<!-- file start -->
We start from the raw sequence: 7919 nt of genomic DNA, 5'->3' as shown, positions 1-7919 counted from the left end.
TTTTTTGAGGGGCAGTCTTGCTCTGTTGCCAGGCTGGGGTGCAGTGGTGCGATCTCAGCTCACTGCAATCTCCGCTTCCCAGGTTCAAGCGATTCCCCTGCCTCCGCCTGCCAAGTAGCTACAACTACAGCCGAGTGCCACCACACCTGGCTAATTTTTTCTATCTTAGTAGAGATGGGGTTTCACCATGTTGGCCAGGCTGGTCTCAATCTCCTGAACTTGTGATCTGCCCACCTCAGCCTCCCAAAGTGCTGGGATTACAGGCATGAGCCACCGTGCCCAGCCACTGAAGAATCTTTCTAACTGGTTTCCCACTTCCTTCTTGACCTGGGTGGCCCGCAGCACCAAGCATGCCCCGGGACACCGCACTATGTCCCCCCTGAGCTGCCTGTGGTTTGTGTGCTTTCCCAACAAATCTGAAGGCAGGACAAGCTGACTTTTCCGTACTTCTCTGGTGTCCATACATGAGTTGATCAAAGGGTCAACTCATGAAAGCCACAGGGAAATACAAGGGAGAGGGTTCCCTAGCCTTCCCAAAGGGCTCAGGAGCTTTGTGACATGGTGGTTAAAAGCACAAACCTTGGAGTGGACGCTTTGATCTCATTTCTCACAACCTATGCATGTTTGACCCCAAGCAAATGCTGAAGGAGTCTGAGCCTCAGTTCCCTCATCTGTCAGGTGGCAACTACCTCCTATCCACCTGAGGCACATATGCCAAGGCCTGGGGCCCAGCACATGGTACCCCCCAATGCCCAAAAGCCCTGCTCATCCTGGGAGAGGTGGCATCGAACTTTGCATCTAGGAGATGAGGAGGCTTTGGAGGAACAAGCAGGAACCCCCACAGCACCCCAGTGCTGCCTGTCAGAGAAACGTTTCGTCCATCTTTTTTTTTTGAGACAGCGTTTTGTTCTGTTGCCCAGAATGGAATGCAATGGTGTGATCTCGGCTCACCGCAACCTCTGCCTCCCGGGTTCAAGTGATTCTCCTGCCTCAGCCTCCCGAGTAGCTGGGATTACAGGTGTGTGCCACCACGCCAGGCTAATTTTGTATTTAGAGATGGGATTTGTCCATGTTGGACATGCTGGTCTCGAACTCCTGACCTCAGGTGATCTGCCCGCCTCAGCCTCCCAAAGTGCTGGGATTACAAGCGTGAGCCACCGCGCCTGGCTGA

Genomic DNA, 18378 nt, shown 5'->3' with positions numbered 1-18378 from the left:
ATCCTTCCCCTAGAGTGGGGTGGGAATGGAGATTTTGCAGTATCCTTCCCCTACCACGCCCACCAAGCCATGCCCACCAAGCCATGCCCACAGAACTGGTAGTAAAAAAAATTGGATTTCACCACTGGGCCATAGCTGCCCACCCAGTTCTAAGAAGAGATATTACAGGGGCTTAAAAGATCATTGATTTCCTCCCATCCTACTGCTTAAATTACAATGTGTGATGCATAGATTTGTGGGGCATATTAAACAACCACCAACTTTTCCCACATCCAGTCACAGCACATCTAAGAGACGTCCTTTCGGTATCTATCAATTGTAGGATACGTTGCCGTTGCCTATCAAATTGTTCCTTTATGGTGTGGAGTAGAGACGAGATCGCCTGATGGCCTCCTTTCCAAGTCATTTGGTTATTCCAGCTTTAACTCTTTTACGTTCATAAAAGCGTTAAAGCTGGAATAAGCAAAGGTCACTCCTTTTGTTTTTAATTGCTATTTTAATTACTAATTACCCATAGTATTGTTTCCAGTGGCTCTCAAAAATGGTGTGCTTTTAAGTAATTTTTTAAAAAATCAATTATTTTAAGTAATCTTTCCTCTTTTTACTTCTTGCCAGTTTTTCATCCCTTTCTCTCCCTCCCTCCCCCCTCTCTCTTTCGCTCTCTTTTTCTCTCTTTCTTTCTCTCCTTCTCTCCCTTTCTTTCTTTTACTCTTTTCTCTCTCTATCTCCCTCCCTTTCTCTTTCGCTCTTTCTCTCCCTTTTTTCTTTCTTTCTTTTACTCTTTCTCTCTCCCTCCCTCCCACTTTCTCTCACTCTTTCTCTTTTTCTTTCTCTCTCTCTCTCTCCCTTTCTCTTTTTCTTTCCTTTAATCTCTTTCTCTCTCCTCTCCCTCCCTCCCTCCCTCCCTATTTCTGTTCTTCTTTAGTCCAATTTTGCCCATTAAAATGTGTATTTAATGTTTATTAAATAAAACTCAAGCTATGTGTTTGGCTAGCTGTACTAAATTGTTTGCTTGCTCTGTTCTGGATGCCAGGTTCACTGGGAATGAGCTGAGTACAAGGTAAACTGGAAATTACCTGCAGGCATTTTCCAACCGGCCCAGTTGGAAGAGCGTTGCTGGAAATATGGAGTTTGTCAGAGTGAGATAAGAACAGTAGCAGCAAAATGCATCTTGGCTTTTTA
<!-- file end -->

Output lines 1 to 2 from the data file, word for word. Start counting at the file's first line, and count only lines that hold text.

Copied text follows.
We start from the raw sequence: 7919 nt of genomic DNA, 5'->3' as shown, positions 1-7919 counted from the left end.
TTTTTTGAGGGGCAGTCTTGCTCTGTTGCCAGGCTGGGGTGCAGTGGTGCGATCTCAGCTCACTGCAATCTCCGCTTCCCAGGTTCAAGCGATTCCCCTGCCTCCGCCTGCCAAGTAGCTACAACTACAGCCGAGTGCCACCACACCTGGCTAATTTTTTCTATCTTAGTAGAGATGGGGTTTCACCATGTTGGCCAGGCTGGTCTCAATCTCCTGAACTTGTGATCTGCCCACCTCAGCCTCCCAAAGTGCTGGGATTACAGGCATGAGCCACCGTGCCCAGCCACTGAAGAATCTTTCTAACTGGTTTCCCACTTCCTTCTTGACCTGGGTGGCCCGCAGCACCAAGCATGCCCCGGGACACCGCACTATGTCCCCCCTGAGCTGCCTGTGGTTTGTGTGCTTTCCCAACAAATCTGAAGGCAGGACAAGCTGACTTTTCCGTACTTCTCTGGTGTCCATACATGAGTTGATCAAAGGGTCAACTCATGAAAGCCACAGGGAAATACAAGGGAGAGGGTTCCCTAGCCTTCCCAAAGGGCTCAGGAGCTTTGTGACATGGTGGTTAAAAGCACAAACCTTGGAGTGGACGCTTTGATCTCATTTCTCACAACCTATGCATGTTTGACCCCAAGCAAATGCTGAAGGAGTCTGAGCCTCAGTTCCCTCATCTGTCAGGTGGCAACTACCTCCTATCCACCTGAGGCACATATGCCAAGGCCTGGGGCCCAGCACATGGTACCCCCCAATGCCCAAAAGCCCTGCTCATCCTGGGAGAGGTGGCATCGAACTTTGCATCTAGGAGATGAGGAGGCTTTGGAGGAACAAGCAGGAACCCCCACAGCACCCCAGTGCTGCCTGTCAGAGAAACGTTTCGTCCATCTTTTTTTTTTGAGACAGCGTTTTGTTCTGTTGCCCAGAATGGAATGCAATGGTGTGATCTCGGCTCACCGCAACCTCTGCCTCCCGGGTTCAAGTGATTCTCCTGCCTCAGCCTCCCGAGTAGCTGGGATTACAGGTGTGTGCCACCACGCCAGGCTAATTTTGTATTTAGAGATGGGATTTGTCCATGTTGGACATGCTGGTCTCGAACTCCTGACCTCAGGTGATCTGCCCGCCTCAGCCTCCCAAAGTGCTGGGATTACAAGCGTGAGCCACCGCGCCTGGCTGA